5 ways to stop malware in the cloud

An analysis of data stored in cloud applications found that 4 out of every 100 files contains malware

5 ways to stop malware in the cloud

It starts out innocently enough. You're in HR and there's a job opening that you're hoping to fill as quickly as possible.

You send out a request for resumes, maybe on LinkedIn or another job-related site. All of a sudden you get a bunch of emails with resumes attached. So you decide to move the resumes to a cloud-based sync folder where other people on your team can access the resumes.

With automated sync, the resumes are quickly and efficiently shared. But there's one problem. One of the resumes contained malware and now everyone on your team has been infected. Welcome to the world of "fan-out" malware, says Krishna Narayanaswamy, chief scientist at Netskope.

Narayanaswamy was speaking at the Cloud Security Alliance summit, which took place Monday in conjunction with the RSA Conference.

His company analyzed data stored in cloud applications and found that four out of every 100 files contains malware. That spells data breaches and ransomware attacks. "The havoc it can cause is serious," Narayanaswamy says.

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When people think about cloud security, they think about data stored with cloud service providers through conventional IT channels. But there's another attack vector that involves unsanctioned cloud apps that may or may not be enterprise ready.

In fact, Narayanaswamy says, surveys have shown that only 10 percent of cloud apps in the average enterprise are IT led. A full 70 percent are business led and 10 percent are user led. So, there's plenty of business data living in the cloud that is invisible to IT.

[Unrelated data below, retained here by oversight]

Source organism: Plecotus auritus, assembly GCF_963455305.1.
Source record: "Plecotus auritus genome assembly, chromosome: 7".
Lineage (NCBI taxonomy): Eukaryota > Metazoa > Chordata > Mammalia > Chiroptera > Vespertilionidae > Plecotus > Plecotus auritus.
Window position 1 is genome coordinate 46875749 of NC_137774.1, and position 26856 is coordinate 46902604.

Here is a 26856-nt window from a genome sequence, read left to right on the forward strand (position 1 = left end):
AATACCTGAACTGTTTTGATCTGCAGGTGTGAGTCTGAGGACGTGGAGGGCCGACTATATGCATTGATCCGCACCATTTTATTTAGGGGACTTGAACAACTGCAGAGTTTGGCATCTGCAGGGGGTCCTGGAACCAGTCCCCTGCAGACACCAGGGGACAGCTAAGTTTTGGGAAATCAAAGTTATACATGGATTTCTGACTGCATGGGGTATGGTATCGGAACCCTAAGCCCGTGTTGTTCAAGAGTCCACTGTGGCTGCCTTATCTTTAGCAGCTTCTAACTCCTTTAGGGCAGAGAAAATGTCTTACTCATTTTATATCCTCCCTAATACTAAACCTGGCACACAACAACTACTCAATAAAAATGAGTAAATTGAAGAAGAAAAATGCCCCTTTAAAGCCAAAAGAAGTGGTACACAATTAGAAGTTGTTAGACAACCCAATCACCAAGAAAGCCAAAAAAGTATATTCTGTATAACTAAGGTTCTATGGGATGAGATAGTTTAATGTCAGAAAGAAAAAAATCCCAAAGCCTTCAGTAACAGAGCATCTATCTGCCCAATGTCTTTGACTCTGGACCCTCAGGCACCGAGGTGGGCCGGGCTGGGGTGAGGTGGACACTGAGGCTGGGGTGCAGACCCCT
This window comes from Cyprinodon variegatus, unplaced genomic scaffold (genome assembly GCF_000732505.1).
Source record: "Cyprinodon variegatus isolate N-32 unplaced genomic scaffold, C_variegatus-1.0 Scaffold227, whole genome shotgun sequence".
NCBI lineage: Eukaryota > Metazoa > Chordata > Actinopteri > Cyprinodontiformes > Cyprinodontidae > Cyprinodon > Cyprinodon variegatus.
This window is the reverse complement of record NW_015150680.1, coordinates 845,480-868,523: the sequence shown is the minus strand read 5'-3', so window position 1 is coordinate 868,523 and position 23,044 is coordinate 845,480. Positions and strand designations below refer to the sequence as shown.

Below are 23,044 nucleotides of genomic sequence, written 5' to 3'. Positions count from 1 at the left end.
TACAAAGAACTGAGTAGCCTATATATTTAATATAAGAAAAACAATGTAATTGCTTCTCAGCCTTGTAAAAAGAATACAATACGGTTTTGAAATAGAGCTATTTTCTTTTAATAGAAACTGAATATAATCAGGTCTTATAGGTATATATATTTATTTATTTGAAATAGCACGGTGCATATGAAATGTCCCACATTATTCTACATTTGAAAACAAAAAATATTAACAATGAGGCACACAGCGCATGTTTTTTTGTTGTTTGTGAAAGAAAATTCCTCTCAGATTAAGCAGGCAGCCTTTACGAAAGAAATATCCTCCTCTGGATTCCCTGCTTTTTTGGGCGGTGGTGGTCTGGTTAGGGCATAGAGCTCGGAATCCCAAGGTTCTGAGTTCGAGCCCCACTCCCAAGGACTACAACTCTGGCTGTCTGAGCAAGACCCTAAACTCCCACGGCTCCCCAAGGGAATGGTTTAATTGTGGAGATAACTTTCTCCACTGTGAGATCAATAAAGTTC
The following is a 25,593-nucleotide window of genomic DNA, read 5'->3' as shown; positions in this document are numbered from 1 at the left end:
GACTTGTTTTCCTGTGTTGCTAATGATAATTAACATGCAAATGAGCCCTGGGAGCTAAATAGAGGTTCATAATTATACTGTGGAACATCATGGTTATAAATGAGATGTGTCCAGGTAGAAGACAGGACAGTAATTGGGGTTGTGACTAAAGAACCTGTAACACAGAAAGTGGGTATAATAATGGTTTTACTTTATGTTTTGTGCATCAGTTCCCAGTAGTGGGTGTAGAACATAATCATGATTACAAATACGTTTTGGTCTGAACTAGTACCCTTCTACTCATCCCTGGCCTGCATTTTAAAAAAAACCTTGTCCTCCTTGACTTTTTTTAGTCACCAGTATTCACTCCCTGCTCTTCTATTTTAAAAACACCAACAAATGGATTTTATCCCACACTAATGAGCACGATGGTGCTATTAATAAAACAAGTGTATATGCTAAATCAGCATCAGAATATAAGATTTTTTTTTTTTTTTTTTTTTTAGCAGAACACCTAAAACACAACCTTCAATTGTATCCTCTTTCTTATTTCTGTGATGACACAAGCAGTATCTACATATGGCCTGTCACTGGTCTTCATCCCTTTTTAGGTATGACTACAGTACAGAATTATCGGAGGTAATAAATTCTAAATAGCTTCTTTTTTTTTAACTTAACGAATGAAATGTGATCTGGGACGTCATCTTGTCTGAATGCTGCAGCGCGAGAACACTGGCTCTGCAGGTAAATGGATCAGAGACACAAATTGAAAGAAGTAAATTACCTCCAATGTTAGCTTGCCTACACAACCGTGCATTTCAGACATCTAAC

"Controls are needed to cover all clients, not just browsers,'' he adds. In terms of best practices, he recommends five steps that enterprises should take to deal with malware in cloud-based data.

  1. It's critical to have real-time backup of critical cloud-based content so prior versions of data can be easily accessed. That's a great way to thwart ransomware.
  2. Enterprises need tools to look for malware in cloud data at rest.
  3. Enterprises need to identify malware and detonate it inside of a sandbox.
  4. Also, enterprises need to be constantly on the lookout for anomalous behavior. For example, lots of files moving all at once.
  5. Finally, companies need to monitor the network for data exfiltration, using DLP tools to block data from leaving the network in real time.

This story, "5 ways to stop malware in the cloud" was originally published by Network World.

Copyright © 2016 IDG Communications, Inc.

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